The Chicago Bulls are owed the New Orleans Pelicans first-round pick as a result of the Nikola Mirotic trade. The pick is top-five protected and based on the current standings would convey.

The LA Lakers are owed the Cleveland Cavaliers first-round pick as a result of Jordan Clarkson/Larry Nance Jr. trade. The pick is top-three protected and based on the current standings would convey.

The Minnesota Timberwolves are owed the Oklahoma City Thunder’s first-round pick as part of the Jazz/Wolves Ricky Rubio trade this past summer. The Jazz acquired the pick as part of the Thunder’s deal to obtain Enes Kanter in 2015. The pick is lottery protected and based on the current standings would convey.

The Brooklyn Nets are owed the Toronto Raptors’ first-round pick as part of the DeMarre Carroll salary dump trade this past summer. The pick is lottery protected and based on the current standings would convey.

The Atlanta Hawks are owed the Houston Rockets’ first-round pick as part of a three-team deal with the LA Clippers and Denver Nuggets involving Danilo Gallinari and taking back Jamal Crawford and Diamond Stone. The pick is top-three protected and based on the current standings would convey.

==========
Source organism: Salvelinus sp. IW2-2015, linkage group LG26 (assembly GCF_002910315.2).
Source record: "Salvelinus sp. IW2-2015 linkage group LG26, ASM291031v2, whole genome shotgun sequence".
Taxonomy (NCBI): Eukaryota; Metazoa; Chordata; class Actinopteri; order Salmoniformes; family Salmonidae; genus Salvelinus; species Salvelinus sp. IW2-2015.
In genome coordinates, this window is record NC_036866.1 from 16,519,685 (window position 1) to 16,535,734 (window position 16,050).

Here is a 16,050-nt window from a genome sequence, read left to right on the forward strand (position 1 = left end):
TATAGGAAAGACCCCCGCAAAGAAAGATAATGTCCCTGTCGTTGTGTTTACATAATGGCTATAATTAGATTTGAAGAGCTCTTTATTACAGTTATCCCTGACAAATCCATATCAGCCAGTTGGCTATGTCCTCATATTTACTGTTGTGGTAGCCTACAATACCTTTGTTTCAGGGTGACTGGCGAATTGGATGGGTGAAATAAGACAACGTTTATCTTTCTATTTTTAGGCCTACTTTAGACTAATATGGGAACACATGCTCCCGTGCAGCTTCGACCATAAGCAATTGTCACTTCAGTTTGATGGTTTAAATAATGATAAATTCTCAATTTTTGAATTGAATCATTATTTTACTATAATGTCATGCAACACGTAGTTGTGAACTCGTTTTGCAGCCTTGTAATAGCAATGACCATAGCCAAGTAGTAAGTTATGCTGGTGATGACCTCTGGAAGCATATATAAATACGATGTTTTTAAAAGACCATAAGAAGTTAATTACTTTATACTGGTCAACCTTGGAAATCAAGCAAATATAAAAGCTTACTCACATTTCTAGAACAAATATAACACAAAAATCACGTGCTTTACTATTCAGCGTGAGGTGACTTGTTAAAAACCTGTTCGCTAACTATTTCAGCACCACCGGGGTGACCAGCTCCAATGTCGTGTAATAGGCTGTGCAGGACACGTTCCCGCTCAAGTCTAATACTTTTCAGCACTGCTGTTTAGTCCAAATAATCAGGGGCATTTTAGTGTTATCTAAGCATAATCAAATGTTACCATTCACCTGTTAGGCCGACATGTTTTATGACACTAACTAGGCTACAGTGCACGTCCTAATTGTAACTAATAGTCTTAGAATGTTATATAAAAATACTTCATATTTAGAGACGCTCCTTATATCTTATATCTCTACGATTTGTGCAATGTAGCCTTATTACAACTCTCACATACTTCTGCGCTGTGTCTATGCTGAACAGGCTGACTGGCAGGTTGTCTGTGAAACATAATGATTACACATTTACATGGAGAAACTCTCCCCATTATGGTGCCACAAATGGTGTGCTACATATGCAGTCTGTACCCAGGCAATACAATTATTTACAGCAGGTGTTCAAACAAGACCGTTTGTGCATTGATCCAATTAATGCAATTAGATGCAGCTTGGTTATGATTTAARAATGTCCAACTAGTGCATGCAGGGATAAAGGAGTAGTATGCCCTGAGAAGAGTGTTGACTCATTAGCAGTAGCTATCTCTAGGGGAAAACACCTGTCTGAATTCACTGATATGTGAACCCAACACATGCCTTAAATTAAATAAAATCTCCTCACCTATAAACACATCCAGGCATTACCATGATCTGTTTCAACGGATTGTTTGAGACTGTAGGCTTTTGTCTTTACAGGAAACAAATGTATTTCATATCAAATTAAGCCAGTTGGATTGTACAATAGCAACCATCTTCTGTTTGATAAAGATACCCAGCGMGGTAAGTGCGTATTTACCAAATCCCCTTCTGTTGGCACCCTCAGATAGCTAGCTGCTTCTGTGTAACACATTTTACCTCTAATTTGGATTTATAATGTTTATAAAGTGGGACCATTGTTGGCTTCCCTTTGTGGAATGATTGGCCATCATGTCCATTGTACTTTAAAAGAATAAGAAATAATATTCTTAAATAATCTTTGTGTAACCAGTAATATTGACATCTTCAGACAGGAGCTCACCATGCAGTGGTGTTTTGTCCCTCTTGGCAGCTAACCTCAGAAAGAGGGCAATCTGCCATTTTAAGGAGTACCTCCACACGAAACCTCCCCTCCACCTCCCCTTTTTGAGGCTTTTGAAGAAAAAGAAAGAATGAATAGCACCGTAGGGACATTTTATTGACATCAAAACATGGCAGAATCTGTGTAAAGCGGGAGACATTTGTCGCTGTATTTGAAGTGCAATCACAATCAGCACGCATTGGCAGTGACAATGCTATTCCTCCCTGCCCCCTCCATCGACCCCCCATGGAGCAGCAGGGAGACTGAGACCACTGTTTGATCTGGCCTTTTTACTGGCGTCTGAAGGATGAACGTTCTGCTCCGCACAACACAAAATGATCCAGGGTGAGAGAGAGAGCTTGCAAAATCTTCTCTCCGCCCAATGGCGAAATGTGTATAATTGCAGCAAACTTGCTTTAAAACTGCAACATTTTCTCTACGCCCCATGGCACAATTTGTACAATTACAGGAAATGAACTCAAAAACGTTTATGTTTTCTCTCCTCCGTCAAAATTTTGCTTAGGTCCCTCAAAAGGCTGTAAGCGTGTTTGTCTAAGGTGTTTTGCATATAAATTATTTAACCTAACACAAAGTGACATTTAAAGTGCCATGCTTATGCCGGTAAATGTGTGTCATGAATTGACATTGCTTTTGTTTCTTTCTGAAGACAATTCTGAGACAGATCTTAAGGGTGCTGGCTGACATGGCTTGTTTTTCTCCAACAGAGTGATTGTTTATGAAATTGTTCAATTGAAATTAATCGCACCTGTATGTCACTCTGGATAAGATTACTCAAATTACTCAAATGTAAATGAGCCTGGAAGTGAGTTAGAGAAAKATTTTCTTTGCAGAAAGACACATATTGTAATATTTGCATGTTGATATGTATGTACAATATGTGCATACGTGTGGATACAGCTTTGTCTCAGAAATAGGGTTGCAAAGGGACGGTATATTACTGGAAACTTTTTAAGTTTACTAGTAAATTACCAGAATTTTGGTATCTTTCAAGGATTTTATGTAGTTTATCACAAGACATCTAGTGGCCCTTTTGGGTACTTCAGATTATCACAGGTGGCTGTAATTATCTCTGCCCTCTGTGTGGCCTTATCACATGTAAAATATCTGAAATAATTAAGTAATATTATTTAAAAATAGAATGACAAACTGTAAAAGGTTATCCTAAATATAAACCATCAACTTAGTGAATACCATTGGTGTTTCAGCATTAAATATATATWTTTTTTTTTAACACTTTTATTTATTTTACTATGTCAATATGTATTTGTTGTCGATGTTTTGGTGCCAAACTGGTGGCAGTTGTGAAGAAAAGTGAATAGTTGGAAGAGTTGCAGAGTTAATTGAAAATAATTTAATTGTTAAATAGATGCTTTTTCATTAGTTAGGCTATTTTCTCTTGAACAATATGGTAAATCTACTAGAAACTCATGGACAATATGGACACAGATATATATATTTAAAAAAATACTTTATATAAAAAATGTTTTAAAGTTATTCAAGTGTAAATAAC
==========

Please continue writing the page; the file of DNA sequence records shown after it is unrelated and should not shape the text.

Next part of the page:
Check out the Basketball Insiders’ Top 100 NBA Draft Prospects –

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NBA Daily: Jonathan Isaac Proving to be Key Part of Orlando’s Future

Basketball Insiders spoke with Jonathan Isaac about his rookie season, injuries, areas to improve on, his faith and more.

James Blancarte



On January 13, the Orlando Magic were eliminated from playoff contention. This date served as a formality as the team has known for quite some time that any postseason hopes had long since sailed. The Magic started the year off on a winning note and held an 8-4 record in early November. However, the team lost their next nine games and never really recovered.

Many factors play a role in a young but talented team like the Magic having another season end like this. Injuries to franchise cornerstone Aaron Gordon as well as forward Evan Fournier and forward Jonathan Isaac magnified the team’s issues.